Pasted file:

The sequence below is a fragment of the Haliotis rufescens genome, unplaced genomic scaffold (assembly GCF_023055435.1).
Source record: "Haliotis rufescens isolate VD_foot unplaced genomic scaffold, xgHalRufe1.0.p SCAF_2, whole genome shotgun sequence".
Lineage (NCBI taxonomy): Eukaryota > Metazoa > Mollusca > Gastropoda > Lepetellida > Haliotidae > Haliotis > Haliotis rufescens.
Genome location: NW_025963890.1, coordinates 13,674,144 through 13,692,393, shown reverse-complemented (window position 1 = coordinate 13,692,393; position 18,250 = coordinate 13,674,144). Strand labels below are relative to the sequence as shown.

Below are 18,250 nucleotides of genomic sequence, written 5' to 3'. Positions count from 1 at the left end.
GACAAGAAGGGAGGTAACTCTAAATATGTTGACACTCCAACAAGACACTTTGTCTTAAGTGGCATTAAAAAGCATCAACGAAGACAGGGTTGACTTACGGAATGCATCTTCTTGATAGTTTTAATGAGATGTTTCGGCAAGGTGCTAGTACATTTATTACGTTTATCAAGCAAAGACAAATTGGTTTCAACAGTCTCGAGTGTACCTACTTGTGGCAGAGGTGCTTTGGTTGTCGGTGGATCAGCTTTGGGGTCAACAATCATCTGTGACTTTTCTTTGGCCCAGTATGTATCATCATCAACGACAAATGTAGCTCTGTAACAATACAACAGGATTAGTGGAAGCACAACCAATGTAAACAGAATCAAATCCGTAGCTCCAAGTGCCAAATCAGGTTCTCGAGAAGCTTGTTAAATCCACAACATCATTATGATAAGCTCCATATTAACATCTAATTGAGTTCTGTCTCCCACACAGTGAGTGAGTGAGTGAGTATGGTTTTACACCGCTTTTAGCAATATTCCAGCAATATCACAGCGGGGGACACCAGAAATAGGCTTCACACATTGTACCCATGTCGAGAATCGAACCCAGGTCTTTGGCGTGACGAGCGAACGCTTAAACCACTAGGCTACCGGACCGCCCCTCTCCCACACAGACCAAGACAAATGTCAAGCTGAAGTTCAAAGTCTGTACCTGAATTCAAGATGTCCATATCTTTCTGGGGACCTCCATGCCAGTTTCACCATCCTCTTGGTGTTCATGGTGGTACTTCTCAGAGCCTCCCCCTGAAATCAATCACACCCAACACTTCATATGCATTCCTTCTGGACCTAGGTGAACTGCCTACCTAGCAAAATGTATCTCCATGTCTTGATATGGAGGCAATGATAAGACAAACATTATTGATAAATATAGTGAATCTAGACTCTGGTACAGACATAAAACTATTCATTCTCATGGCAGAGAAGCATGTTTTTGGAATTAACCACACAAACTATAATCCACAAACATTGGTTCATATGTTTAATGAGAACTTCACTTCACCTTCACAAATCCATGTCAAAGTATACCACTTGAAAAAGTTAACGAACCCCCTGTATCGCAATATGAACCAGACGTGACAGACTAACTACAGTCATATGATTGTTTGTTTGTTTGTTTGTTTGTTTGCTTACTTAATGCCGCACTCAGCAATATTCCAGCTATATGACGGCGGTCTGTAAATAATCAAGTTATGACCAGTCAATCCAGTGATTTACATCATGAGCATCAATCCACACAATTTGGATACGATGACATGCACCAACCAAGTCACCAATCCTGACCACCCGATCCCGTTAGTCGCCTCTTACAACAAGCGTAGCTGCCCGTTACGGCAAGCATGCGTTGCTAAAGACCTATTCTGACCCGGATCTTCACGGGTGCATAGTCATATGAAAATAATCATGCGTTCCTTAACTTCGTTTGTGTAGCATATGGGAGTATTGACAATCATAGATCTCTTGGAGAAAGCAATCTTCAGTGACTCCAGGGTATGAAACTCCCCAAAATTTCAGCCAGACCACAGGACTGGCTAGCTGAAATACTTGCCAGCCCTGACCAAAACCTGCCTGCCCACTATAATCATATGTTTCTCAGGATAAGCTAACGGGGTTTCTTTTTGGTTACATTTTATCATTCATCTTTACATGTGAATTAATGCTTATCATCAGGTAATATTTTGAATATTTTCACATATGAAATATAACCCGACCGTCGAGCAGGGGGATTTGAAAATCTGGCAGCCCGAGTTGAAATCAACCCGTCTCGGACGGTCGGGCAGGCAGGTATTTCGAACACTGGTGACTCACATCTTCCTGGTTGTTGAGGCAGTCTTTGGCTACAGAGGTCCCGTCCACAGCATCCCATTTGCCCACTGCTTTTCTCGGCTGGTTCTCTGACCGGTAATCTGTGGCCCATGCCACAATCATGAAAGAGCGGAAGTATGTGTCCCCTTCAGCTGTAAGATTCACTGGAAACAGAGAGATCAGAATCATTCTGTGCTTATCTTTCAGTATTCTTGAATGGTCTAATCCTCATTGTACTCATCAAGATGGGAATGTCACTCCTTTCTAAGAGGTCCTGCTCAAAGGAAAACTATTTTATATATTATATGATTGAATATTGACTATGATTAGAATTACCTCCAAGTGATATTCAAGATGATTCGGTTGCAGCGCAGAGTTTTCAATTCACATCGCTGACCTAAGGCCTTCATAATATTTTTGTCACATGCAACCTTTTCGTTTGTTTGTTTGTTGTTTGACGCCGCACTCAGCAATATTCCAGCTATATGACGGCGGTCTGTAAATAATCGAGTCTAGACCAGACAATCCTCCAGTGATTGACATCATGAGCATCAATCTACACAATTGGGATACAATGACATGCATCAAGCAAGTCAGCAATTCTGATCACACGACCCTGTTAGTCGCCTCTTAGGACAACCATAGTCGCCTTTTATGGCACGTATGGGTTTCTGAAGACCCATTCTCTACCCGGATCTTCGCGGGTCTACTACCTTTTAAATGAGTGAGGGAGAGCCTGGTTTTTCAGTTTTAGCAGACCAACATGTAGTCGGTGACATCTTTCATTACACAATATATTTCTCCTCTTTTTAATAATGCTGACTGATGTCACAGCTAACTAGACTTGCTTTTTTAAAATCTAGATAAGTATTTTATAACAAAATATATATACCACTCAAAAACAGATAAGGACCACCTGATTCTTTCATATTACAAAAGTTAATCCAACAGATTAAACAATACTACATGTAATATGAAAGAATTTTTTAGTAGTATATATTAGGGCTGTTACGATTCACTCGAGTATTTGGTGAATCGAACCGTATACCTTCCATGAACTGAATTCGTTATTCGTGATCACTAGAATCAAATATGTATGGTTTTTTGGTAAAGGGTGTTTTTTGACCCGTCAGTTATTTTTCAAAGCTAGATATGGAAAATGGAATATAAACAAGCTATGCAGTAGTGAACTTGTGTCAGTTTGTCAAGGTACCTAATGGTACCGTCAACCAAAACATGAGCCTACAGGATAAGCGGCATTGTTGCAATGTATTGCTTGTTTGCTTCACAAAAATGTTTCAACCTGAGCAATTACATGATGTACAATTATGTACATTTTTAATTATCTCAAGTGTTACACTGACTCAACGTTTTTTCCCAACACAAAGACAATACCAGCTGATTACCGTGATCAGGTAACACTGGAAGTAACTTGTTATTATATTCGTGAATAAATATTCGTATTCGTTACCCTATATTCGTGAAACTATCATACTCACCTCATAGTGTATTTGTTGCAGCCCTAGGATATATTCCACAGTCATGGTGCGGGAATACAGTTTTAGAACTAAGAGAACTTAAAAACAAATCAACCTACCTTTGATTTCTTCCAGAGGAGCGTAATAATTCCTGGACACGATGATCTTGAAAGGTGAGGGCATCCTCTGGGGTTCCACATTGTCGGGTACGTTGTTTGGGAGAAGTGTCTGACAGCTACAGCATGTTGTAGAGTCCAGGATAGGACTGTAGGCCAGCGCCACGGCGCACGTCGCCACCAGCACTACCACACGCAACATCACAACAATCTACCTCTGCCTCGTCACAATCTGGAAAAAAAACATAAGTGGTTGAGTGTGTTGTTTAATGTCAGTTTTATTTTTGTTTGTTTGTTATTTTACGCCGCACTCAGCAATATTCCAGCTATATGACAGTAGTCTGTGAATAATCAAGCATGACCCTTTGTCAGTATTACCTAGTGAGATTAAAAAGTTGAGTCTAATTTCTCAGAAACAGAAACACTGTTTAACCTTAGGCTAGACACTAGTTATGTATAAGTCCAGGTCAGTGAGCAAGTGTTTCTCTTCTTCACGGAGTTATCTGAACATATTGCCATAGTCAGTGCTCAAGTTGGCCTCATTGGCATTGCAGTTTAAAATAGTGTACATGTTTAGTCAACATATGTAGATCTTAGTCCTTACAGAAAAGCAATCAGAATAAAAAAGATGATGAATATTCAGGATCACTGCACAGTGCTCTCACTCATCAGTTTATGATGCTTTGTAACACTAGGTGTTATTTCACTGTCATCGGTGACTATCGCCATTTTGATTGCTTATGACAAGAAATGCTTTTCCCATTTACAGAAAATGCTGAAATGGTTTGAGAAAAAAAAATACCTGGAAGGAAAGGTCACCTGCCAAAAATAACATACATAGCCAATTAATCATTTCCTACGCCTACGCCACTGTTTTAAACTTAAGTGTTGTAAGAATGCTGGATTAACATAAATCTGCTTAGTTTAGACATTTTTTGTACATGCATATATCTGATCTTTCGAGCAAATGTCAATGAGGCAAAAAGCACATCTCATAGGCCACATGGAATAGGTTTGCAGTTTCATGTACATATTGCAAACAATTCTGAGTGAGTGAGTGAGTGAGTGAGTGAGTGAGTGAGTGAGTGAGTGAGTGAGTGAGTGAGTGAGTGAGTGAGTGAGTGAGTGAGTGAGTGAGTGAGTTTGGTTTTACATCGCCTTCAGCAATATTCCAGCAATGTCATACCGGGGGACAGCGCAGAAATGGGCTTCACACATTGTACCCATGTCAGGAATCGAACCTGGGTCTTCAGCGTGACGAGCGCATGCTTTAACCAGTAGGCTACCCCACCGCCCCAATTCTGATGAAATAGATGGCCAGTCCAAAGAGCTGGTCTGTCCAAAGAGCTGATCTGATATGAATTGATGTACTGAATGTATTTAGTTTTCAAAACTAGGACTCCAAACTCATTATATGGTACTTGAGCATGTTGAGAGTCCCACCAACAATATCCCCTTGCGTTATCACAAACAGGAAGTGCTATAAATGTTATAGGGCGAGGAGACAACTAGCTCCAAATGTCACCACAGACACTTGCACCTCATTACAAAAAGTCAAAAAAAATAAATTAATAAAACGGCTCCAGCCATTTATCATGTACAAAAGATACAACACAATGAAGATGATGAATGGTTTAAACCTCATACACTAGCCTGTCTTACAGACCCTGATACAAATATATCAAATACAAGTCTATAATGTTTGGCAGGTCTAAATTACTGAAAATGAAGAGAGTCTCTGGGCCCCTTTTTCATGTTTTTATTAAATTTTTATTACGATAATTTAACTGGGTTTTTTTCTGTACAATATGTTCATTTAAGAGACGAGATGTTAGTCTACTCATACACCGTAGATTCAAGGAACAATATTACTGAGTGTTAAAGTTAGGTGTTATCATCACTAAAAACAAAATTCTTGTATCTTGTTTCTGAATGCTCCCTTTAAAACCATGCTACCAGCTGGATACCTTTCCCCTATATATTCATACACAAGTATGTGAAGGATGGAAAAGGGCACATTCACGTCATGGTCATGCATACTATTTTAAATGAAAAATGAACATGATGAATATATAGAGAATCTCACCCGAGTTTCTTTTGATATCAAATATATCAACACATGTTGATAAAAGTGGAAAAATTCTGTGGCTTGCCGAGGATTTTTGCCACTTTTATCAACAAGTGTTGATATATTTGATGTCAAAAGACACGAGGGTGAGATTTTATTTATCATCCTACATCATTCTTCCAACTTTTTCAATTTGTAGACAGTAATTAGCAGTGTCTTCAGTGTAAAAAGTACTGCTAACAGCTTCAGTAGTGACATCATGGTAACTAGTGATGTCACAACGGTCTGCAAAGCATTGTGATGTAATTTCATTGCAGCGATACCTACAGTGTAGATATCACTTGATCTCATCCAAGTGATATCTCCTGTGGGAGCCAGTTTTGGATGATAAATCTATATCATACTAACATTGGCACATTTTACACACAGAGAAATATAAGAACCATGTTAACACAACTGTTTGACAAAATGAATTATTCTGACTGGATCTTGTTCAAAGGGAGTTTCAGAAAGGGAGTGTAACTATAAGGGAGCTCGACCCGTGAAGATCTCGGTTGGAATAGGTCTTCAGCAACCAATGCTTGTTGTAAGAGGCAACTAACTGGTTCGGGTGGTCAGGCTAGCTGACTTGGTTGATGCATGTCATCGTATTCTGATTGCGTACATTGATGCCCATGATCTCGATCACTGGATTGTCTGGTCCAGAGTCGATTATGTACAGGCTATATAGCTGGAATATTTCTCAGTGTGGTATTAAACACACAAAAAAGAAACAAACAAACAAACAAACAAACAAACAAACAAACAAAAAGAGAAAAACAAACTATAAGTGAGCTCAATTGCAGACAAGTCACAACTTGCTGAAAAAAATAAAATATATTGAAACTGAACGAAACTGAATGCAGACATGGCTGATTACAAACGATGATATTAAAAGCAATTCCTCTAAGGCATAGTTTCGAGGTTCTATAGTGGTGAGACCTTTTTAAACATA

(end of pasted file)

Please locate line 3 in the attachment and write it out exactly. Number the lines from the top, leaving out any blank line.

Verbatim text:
Lineage (NCBI taxonomy): Eukaryota > Metazoa > Mollusca > Gastropoda > Lepetellida > Haliotidae > Haliotis > Haliotis rufescens.